ROME, ITALY —  Food and Agriculture Organization (FAO) Director-General José Graziano da Silva opened on April 22 the FAO Council, presenting the 2014-15 Program of Work and Budget (PWB) that calls for an increase of 1% of the organization's budget to support work in fighting hunger and malnutrition and promoting sustainable agricultural development.

The director-general also presented the accomplishments over the past year in cutting bureaucracy and other costs that will help the organization to operate more effectively.

"We are speaking of an ambitious transformation that has just started. Its impact is not always immediately visible. But it is, nevertheless, essential so that FAO can function in the 21st century and fulfill the role for which it was created," he said.

Looking back over the past 16 months since he took the helm of the organization, Graziano da Silva noted that in addition to the $6.5 million in savings that member countries mandated FAO to identify, the organization was able to cut costs by an additional $19.3 million. The total savings of $25.8 million, nearly four times what was required, consisted mostly of savings in administrative areas especially at FAO headquarters.

Graziano da Silva also pointed out that this process made it possible to advance with the Organization's decentralization, which includes the creation of 55 professional posts worldwide while maintaining technical capacity at Headquarters.

"As I have argued before, I believe that a strong presence in the field is the way to truly make FAO a knowledge organization with its feet on the ground," Graziano da Silva said.

The director-general asked countries to consider efforts to deliver best value for money - the unprecedented savings, the overall reduction of established posts and the net increase in decentralized positions - when discussing the Program of Work and Budget.

Graziano da Silva underlined that the significant changes already undertaken, and those needed to continue the process, will mould a new FAO that drives toward its ultimate goals. "For the first time in FAO's history its budget will be driven by the objectives and outcomes we aim to achieve, and not simply by the activities we carry out."

Graziano da Silva said he is proposing a strengthening of FAO's capacities in social protection. The reasoning behind this, he said, is quite simple.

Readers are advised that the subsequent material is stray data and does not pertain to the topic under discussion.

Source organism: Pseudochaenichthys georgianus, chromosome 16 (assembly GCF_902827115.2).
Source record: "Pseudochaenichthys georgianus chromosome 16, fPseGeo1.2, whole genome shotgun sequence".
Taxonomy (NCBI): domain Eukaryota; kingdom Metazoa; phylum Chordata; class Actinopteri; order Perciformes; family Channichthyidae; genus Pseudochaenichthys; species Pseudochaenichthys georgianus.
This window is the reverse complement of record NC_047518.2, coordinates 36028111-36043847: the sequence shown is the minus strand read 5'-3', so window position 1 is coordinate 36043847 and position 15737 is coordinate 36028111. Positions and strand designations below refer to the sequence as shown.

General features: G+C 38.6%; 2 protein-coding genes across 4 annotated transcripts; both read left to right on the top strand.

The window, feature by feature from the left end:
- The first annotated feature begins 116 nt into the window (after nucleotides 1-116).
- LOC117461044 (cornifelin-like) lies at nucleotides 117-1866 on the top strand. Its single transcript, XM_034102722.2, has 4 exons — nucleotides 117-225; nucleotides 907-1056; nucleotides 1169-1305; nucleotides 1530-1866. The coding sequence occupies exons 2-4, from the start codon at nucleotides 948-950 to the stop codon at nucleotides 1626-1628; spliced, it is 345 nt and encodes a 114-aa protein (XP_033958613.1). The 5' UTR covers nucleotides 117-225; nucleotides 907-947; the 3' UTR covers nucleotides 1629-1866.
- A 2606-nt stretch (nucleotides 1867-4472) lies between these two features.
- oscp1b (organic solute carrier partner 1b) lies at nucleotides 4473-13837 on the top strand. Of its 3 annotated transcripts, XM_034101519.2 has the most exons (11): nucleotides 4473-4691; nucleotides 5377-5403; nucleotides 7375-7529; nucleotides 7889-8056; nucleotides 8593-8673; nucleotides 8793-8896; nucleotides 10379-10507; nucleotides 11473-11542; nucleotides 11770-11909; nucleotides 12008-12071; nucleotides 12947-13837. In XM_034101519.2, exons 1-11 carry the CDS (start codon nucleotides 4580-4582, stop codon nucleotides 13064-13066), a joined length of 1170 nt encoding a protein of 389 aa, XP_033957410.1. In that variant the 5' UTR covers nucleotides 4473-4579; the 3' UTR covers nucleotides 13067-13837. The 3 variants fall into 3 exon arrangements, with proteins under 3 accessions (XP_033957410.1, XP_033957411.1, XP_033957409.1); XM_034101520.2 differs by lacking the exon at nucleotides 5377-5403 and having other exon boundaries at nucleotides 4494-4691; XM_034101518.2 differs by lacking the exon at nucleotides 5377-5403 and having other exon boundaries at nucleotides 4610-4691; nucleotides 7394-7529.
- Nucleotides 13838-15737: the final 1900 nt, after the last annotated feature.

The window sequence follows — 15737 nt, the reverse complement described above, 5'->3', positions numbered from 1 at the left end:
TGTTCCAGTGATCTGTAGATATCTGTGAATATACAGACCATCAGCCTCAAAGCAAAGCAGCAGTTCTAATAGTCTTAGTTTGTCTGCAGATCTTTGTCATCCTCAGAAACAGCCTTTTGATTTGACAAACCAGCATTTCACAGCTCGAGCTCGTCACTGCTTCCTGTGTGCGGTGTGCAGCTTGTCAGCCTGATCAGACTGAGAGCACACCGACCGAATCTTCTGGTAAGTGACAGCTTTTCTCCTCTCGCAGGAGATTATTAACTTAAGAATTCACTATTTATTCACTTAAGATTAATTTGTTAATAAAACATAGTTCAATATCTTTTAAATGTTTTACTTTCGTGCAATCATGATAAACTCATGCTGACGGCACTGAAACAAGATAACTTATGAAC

"FAO's main mission is to eradicate hunger. When FAO was created after World War II, the main cause of hunger was insufficient food production. Back then, the first and only priority was to increase production," he said.

Today, he explained, although food production has since exponentially increased, there are still nearly 870 million people that are chronically undernourished.

"The problem now is more complex and more difficult to resolve. The main cause of hunger today is lack of access to food. It is related to poverty, especially rural poverty. Improving social protection is an effective way to raise the capacity of poor people to buy the food they need in the short term and complements initiatives that enhance smallholder productivity and rural employment," Graziano da Silva said.

Graziano da Silva noted that looking forward, there are four key areas in FAO that need to be reinforced: the technical cooperation program (the core of FAO's expert technical work in the field); the integration of social protection into poverty reduction efforts; the areas of communication, advocacy, partnerships and capacity development; and the monitoring and evaluation function.

In its new Program of Work and Budget (PWB), FAO is seeking an increase of less than 1% that will usher in major changes in the way the organization carries out its work.  Some highlights of the PWB are:
• A budget increase of  $10 million  for strengthening priority areas of work such as the technical cooperation program (FAO's technical work at the field level) including the capacity for social protection; 
• The development and implementation of regional programmatic initiatives as part of the Strategic Objective Action Plans; and
• The further strengthening of decentralization.

The FAO Council confirmed the appointment of Maria Helena Semedo as the new deputy-director-general (knowledge). Semedo, a national of Cape Verde, has been with FAO since 2003 when she joined the organization as FAO representative in Niger. In 2008, she was appointed deputy regional representative for Africa and subregional coordinator for West Africa.